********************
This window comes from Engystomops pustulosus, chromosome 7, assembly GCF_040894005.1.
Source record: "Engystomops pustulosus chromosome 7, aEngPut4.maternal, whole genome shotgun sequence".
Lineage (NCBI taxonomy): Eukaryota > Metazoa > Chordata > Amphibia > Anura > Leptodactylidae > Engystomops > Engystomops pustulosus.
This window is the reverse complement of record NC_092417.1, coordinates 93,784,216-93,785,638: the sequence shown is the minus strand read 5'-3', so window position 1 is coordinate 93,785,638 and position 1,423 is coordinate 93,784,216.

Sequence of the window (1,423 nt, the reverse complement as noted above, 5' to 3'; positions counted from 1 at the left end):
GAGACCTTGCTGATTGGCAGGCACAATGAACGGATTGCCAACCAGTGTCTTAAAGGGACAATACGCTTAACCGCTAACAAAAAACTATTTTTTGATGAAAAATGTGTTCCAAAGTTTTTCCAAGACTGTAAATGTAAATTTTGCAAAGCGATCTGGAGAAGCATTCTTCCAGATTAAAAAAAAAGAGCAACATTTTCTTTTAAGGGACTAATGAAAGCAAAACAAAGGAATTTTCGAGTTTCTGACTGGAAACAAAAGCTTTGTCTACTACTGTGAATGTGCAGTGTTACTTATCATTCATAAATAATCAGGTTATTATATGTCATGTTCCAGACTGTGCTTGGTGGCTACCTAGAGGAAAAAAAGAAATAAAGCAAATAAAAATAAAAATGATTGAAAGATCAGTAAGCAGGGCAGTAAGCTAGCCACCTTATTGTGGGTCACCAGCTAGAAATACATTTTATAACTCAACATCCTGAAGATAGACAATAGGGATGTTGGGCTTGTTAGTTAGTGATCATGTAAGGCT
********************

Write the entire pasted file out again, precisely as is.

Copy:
This window comes from Engystomops pustulosus, chromosome 7, assembly GCF_040894005.1.
Source record: "Engystomops pustulosus chromosome 7, aEngPut4.maternal, whole genome shotgun sequence".
Lineage (NCBI taxonomy): Eukaryota > Metazoa > Chordata > Amphibia > Anura > Leptodactylidae > Engystomops > Engystomops pustulosus.
This window is the reverse complement of record NC_092417.1, coordinates 93,784,216-93,785,638: the sequence shown is the minus strand read 5'-3', so window position 1 is coordinate 93,785,638 and position 1,423 is coordinate 93,784,216.

Sequence of the window (1,423 nt, the reverse complement as noted above, 5' to 3'; positions counted from 1 at the left end):
GAGACCTTGCTGATTGGCAGGCACAATGAACGGATTGCCAACCAGTGTCTTAAAGGGACAATACGCTTAACCGCTAACAAAAAACTATTTTTTGATGAAAAATGTGTTCCAAAGTTTTTCCAAGACTGTAAATGTAAATTTTGCAAAGCGATCTGGAGAAGCATTCTTCCAGATTAAAAAAAAAGAGCAACATTTTCTTTTAAGGGACTAATGAAAGCAAAACAAAGGAATTTTCGAGTTTCTGACTGGAAACAAAAGCTTTGTCTACTACTGTGAATGTGCAGTGTTACTTATCATTCATAAATAATCAGGTTATTATATGTCATGTTCCAGACTGTGCTTGGTGGCTACCTAGAGGAAAAAAAGAAATAAAGCAAATAAAAATAAAAATGATTGAAAGATCAGTAAGCAGGGCAGTAAGCTAGCCACCTTATTGTGGGTCACCAGCTAGAAATACATTTTATAACTCAACATCCTGAAGATAGACAATAGGGATGTTGGGCTTGTTAGTTAGTGATCATGTAAGGCT